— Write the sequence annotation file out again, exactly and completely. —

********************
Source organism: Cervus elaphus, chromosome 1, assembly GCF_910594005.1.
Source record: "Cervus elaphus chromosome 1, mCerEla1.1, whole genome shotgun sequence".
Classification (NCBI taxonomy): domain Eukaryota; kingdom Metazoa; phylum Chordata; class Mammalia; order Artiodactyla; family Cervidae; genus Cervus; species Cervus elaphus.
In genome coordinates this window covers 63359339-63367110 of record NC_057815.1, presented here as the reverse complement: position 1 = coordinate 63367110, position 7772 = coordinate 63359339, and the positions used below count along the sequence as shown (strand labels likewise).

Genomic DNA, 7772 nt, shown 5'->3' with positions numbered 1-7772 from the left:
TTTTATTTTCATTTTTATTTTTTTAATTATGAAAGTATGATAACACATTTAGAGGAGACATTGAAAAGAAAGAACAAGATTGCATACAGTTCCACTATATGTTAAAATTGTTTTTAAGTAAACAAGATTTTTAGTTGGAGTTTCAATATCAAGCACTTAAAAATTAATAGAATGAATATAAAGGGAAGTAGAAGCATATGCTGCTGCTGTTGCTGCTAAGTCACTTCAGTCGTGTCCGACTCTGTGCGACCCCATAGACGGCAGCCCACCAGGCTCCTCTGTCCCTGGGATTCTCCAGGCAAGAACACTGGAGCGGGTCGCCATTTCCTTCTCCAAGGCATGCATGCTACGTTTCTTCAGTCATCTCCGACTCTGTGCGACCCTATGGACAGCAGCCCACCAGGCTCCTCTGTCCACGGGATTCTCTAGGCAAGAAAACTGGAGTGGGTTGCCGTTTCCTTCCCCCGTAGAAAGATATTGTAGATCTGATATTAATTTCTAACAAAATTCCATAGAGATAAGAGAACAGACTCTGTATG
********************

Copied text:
Source organism: Cervus elaphus, chromosome 1, assembly GCF_910594005.1.
Source record: "Cervus elaphus chromosome 1, mCerEla1.1, whole genome shotgun sequence".
Classification (NCBI taxonomy): domain Eukaryota; kingdom Metazoa; phylum Chordata; class Mammalia; order Artiodactyla; family Cervidae; genus Cervus; species Cervus elaphus.
In genome coordinates this window covers 63359339-63367110 of record NC_057815.1, presented here as the reverse complement: position 1 = coordinate 63367110, position 7772 = coordinate 63359339, and the positions used below count along the sequence as shown (strand labels likewise).

Genomic DNA, 7772 nt, shown 5'->3' with positions numbered 1-7772 from the left:
TTTTATTTTCATTTTTATTTTTTTAATTATGAAAGTATGATAACACATTTAGAGGAGACATTGAAAAGAAAGAACAAGATTGCATACAGTTCCACTATATGTTAAAATTGTTTTTAAGTAAACAAGATTTTTAGTTGGAGTTTCAATATCAAGCACTTAAAAATTAATAGAATGAATATAAAGGGAAGTAGAAGCATATGCTGCTGCTGTTGCTGCTAAGTCACTTCAGTCGTGTCCGACTCTGTGCGACCCCATAGACGGCAGCCCACCAGGCTCCTCTGTCCCTGGGATTCTCCAGGCAAGAACACTGGAGCGGGTCGCCATTTCCTTCTCCAAGGCATGCATGCTACGTTTCTTCAGTCATCTCCGACTCTGTGCGACCCTATGGACAGCAGCCCACCAGGCTCCTCTGTCCACGGGATTCTCTAGGCAAGAAAACTGGAGTGGGTTGCCGTTTCCTTCCCCCGTAGAAAGATATTGTAGATCTGATATTAATTTCTAACAAAATTCCATAGAGATAAGAGAACAGACTCTGTATG